With Canada in the midst of numerous free trade agreement negotiations, the Canadian agricultural manufacturing industry is feeling on edge.
While the future of some trade deals for Canada is bright, others aren’t looking so good.
“The lack of clarity around NAFTA is the big issue at the moment. It’s got a lot of people, I would say, on pause in terms of investment decisions,” said Nigel Jones, CEO of Seed Hawk and director with the Agricultural Manufacturers of Canada (AMC).
In 2017, Canadian manufacturing of agricultural implements accounted for $1,988 million in exports, according to Innovation, Science and Economic Development Canada. The top three countries Canada exported to were the United States, Australia and Russia.
While most agricultural equipment is exported tariff free, trade deals still affect the industry. The larger market access farmers have can translate into them spending more money on equipment purchases.
The latest trade deals have kept AMC busy. AMC president Leah Olson was on hand at the signing of the Comprehensive and Progressive Agreement for Trans-Pacific Partnership (CPTPP) in Santiago, Chile on March 8. While there, it was announced Canada would be starting negotiations for the Canada-Mercosur Free Trade Agreement.
“Overall (CPTPP) clearly demonstrates an open trade agreement and some desire to work together. Which in particular with the steel and aluminum tariff that the U.S. administration has announced, they’ve given us some exemptions but that protectionism is very concerning,” Olson said.
At the start of March, U.S. President Donald Trump announced he would be placing tariffs on steel and aluminum imports. Canada and Mexico later received temporary exemptions depending on how North American Free Trade Agreement (NAFTA) negotiations go. The steel tariffs are concerning as any price fluctuations for steel will directly impact manufacturers.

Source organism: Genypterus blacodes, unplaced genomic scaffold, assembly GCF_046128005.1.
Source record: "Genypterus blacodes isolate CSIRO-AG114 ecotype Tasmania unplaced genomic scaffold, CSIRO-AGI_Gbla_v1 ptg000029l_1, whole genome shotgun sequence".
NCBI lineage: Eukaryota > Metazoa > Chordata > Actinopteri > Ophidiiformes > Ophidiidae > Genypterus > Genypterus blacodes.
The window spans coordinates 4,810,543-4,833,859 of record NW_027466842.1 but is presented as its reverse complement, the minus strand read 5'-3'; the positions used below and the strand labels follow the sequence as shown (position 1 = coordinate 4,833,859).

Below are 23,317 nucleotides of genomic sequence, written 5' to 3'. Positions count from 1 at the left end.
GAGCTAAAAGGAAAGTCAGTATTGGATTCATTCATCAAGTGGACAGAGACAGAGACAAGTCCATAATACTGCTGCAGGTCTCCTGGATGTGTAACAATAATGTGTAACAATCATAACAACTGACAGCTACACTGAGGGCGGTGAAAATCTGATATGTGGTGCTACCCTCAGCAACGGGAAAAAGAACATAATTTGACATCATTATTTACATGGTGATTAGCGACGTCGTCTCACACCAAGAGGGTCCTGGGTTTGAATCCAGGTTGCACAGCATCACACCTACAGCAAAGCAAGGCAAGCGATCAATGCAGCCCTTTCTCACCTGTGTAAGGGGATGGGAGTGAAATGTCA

“(The tariffs) could have an effect on supply; the supply/demand ratio, that comes into play. If supply tightens up then it could be a big impact,” Jones said.
Seed Hawk manufactures air seeders and drills in Langbank, Sask. Steel is used in a lot of Seed Hawk’s equipment and Jones is concerned steel prices could rise which would affect both Canadian and U.S. manufacturers.
Olson has heard from AMC’s U.S. counterparts that they aren’t impressed with the steel and aluminum tariffs or possibility NAFTA could be scrapped.
“There’s just so much trade that flows between Canada and the U.S. that to put up barriers at this point, I don’t understand how that can be positive for both sides,” she said.
The Association of Equipment Manufacturers, which AMC works with, spoke out in concern, offering to work with the U.S. administration after the steel and aluminum tariff announcement. AMC’s direct U.S. counterpart, the Farm Equipment Manufacturers Association, has also voiced concern.
Olson also feels U.S. farmers could be impacted and possibly lose access to Canadian-manufactured agricultural equipment.
“I think that there’s enough innovation, particularly on the Canadian side when it comes to farm equipment that U.S. farmers will want to see Canadian farm implements continue to be available to them,” she said.
While NAFTA and the steel tariffs have AMC and its members concerned, the Mercosur trade deal could help the industry. Argentina and Brazil, that have large agriculture industries, are members of the potential deal; in the past it has been difficult for Canadian equipment manufacturers to get into that market.
“What holds farm equipment manufacturers back from going into a market will be the distribution or the dealership network. And when you get into countries with different languages, the legal realm, you just have to be careful with how you’re getting into that,” Olson said.
The Mercosur deal could help Canadian agricultural manufacturers expand into the Latin American market. Canada currently exports agricultural equipment into more than 150 countries.